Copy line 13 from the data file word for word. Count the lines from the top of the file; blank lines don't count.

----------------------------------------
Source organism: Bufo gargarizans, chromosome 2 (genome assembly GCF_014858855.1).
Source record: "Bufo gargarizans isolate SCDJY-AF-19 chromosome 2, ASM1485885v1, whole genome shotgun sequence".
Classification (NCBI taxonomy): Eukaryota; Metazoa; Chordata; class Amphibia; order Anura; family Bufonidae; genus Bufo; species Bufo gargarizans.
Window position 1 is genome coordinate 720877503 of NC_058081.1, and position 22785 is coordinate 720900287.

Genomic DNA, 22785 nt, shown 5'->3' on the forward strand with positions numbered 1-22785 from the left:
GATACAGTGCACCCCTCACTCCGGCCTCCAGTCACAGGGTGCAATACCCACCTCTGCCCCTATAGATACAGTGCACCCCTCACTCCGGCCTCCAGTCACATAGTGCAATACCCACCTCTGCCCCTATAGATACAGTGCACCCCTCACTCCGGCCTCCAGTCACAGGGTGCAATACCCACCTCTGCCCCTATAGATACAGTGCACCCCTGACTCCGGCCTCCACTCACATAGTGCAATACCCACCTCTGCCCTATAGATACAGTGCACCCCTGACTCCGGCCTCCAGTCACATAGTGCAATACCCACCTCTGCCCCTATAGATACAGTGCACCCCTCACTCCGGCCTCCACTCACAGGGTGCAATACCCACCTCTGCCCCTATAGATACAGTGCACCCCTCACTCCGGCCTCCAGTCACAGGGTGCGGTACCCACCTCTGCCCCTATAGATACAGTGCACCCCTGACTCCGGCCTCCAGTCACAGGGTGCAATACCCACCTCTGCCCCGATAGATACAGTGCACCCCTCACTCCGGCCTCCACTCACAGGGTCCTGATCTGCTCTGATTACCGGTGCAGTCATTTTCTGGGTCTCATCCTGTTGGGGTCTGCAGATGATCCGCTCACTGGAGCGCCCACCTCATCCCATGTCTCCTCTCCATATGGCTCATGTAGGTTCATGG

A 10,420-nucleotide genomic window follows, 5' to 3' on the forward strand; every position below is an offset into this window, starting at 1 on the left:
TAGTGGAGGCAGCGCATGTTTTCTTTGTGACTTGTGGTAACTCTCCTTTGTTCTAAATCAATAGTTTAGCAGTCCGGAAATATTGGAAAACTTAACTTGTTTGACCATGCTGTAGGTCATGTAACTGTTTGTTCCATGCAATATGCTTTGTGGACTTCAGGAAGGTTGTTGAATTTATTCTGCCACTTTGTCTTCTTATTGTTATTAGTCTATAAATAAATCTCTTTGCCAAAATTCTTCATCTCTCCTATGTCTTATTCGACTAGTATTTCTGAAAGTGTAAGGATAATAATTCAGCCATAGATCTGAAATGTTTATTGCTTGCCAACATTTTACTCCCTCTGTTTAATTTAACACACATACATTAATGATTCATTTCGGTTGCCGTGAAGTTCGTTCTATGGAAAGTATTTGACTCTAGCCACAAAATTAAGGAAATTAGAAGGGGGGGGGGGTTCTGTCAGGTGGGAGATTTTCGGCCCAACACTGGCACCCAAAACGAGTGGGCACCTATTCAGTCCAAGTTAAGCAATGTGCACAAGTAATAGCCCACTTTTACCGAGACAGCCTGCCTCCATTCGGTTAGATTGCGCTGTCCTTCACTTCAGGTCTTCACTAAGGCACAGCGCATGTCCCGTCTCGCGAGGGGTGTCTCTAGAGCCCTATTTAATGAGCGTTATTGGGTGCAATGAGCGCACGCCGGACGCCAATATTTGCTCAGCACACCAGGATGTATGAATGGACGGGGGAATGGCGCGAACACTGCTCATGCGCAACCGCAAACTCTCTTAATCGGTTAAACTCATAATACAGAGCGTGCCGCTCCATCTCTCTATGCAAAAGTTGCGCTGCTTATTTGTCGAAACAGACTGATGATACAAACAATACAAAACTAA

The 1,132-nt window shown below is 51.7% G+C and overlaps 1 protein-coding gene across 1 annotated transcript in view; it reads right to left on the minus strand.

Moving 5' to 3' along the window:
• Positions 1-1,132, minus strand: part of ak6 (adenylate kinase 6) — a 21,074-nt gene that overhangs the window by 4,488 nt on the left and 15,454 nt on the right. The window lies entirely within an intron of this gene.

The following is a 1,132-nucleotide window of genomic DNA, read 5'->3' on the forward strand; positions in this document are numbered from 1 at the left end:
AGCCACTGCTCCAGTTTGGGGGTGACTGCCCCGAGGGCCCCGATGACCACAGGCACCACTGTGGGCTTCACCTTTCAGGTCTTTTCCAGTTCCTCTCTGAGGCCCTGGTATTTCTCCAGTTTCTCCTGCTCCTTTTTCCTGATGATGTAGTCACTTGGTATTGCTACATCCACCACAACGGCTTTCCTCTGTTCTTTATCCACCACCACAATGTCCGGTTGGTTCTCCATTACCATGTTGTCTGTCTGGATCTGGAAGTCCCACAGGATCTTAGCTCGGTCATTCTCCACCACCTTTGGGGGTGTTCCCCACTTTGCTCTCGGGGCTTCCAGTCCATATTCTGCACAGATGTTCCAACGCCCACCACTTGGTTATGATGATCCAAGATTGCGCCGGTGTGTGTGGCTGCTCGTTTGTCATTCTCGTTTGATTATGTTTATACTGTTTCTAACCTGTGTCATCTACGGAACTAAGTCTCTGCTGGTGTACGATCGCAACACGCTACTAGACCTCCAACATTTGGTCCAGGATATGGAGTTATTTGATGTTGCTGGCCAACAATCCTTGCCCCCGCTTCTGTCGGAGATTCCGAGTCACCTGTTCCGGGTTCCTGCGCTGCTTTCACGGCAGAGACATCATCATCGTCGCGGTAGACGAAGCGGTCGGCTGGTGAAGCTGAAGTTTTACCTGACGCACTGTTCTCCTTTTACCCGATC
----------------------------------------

AGCCACTGCTCCAGTTTGGGGGTGACTGCCCCGAGGGCCCCGATGACCACAGGCACCACTGTGGGCTTCACCTTTCAGGTCTTTTCCAGTTCCTCTCTGAGGCCCTGGTATTTCTCCAGTTTCTCCTGCTCCTTTTTCCTGATGATGTAGTCACTTGGTATTGCTACATCCACCACAACGGCTTTCCTCTGTTCTTTATCCACCACCACAATGTCCGGTTGGTTCTCCATTACCATGTTGTCTGTCTGGATCTGGAAGTCCCACAGGATCTTAGCTCGGTCATTCTCCACCACCTTTGGGGGTGTTCCCCACTTTGCTCTCGGGGCTTCCAGTCCATATTCTGCACAGATGTTCCAACGCCCACCACTTGGTTATGATGATCCAAGATTGCGCCGGTGTGTGTGGCTGCTCGTTTGTCATTCTCGTTTGATTATGTTTATACTGTTTCTAACCTGTGTCATCTACGGAACTAAGTCTCTGCTGGTGTACGATCGCAACACGCTACTAGACCTCCAACATTTGGTCCAGGATATGGAGTTATTTGATGTTGCTGGCCAACAATCCTTGCCCCCGCTTCTGTCGGAGATTCCGAGTCACCTGTTCCGGGTTCCTGCGCTGCTTTCACGGCAGAGACATCATCATCGTCGCGGTAGACGAAGCGGTCGGCTGGTGAAGCTGAAGTTTTACCTGACGCACTGTTCTCCTTTTACCCGATC